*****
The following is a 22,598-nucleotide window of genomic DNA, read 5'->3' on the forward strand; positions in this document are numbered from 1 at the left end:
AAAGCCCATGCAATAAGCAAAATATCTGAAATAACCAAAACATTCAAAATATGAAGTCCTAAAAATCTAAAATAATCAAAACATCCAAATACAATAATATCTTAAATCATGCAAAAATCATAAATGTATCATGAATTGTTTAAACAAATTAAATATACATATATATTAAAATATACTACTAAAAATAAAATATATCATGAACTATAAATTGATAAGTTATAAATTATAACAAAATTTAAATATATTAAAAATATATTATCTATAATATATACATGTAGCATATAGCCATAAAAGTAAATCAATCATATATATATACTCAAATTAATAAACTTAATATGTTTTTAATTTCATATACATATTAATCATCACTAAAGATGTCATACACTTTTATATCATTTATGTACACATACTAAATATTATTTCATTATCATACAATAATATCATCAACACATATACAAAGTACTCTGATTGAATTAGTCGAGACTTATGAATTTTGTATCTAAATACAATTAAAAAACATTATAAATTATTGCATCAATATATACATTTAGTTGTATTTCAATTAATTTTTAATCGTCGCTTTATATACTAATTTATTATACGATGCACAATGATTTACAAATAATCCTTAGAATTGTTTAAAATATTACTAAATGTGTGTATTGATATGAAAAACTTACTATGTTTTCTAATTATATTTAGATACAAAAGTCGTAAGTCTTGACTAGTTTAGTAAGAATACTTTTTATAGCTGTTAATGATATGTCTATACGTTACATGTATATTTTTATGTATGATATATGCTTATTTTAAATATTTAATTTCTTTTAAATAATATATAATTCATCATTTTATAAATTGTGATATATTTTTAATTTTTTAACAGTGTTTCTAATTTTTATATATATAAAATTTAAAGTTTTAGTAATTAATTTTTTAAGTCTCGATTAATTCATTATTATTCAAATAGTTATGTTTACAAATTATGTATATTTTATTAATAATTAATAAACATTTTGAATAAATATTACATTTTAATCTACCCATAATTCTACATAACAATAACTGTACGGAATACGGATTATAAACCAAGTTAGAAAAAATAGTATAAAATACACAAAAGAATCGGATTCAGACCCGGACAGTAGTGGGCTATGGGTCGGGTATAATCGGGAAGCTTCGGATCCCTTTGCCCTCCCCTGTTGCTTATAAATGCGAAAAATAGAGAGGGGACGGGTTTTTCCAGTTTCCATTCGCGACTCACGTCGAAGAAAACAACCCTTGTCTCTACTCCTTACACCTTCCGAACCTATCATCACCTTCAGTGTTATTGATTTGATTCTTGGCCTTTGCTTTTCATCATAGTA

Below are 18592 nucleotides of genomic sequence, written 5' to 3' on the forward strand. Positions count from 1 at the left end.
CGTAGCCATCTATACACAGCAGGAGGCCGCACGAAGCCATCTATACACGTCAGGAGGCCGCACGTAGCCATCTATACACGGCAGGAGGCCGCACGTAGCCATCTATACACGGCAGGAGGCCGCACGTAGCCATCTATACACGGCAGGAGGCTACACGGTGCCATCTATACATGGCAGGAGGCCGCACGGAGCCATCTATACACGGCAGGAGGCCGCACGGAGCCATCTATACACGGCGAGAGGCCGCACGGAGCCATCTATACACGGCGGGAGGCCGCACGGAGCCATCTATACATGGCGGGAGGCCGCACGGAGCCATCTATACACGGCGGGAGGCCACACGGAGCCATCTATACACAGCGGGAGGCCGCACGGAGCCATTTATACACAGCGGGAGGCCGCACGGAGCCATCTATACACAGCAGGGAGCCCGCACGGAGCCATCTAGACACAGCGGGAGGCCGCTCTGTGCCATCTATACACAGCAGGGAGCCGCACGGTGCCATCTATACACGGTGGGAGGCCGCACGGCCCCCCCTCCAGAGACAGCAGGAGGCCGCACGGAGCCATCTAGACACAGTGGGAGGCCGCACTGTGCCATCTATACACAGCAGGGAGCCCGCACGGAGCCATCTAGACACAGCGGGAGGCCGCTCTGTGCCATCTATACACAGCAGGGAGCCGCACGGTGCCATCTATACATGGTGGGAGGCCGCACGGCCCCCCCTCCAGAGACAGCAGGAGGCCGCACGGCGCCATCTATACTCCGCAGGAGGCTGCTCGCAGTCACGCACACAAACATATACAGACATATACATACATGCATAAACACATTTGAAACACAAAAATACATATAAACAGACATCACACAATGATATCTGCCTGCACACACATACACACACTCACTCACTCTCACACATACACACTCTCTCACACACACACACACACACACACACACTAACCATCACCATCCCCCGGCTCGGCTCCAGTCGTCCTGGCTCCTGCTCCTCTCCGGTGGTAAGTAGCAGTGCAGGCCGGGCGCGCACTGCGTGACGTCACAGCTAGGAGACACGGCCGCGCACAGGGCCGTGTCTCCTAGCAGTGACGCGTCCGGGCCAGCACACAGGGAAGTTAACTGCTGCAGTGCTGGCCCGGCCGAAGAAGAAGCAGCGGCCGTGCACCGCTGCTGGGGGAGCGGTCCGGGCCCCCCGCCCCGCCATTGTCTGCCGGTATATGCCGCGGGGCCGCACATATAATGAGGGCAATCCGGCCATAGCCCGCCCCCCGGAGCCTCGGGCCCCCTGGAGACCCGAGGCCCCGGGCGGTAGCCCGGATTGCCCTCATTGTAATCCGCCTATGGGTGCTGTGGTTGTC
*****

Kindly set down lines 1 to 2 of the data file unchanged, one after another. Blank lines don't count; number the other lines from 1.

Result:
The following is a 22,598-nucleotide window of genomic DNA, read 5'->3' on the forward strand; positions in this document are numbered from 1 at the left end:
AAAGCCCATGCAATAAGCAAAATATCTGAAATAACCAAAACATTCAAAATATGAAGTCCTAAAAATCTAAAATAATCAAAACATCCAAATACAATAATATCTTAAATCATGCAAAAATCATAAATGTATCATGAATTGTTTAAACAAATTAAATATACATATATATTAAAATATACTACTAAAAATAAAATATATCATGAACTATAAATTGATAAGTTATAAATTATAACAAAATTTAAATATATTAAAAATATATTATCTATAATATATACATGTAGCATATAGCCATAAAAGTAAATCAATCATATATATATACTCAAATTAATAAACTTAATATGTTTTTAATTTCATATACATATTAATCATCACTAAAGATGTCATACACTTTTATATCATTTATGTACACATACTAAATATTATTTCATTATCATACAATAATATCATCAACACATATACAAAGTACTCTGATTGAATTAGTCGAGACTTATGAATTTTGTATCTAAATACAATTAAAAAACATTATAAATTATTGCATCAATATATACATTTAGTTGTATTTCAATTAATTTTTAATCGTCGCTTTATATACTAATTTATTATACGATGCACAATGATTTACAAATAATCCTTAGAATTGTTTAAAATATTACTAAATGTGTGTATTGATATGAAAAACTTACTATGTTTTCTAATTATATTTAGATACAAAAGTCGTAAGTCTTGACTAGTTTAGTAAGAATACTTTTTATAGCTGTTAATGATATGTCTATACGTTACATGTATATTTTTATGTATGATATATGCTTATTTTAAATATTTAATTTCTTTTAAATAATATATAATTCATCATTTTATAAATTGTGATATATTTTTAATTTTTTAACAGTGTTTCTAATTTTTATATATATAAAATTTAAAGTTTTAGTAATTAATTTTTTAAGTCTCGATTAATTCATTATTATTCAAATAGTTATGTTTACAAATTATGTATATTTTATTAATAATTAATAAACATTTTGAATAAATATTACATTTTAATCTACCCATAATTCTACATAACAATAACTGTACGGAATACGGATTATAAACCAAGTTAGAAAAAATAGTATAAAATACACAAAAGAATCGGATTCAGACCCGGACAGTAGTGGGCTATGGGTCGGGTATAATCGGGAAGCTTCGGATCCCTTTGCCCTCCCCTGTTGCTTATAAATGCGAAAAATAGAGAGGGGACGGGTTTTTCCAGTTTCCATTCGCGACTCACGTCGAAGAAAACAACCCTTGTCTCTACTCCTTACACCTTCCGAACCTATCATCACCTTCAGTGTTATTGATTTGATTCTTGGCCTTTGCTTTTCATCATAGTA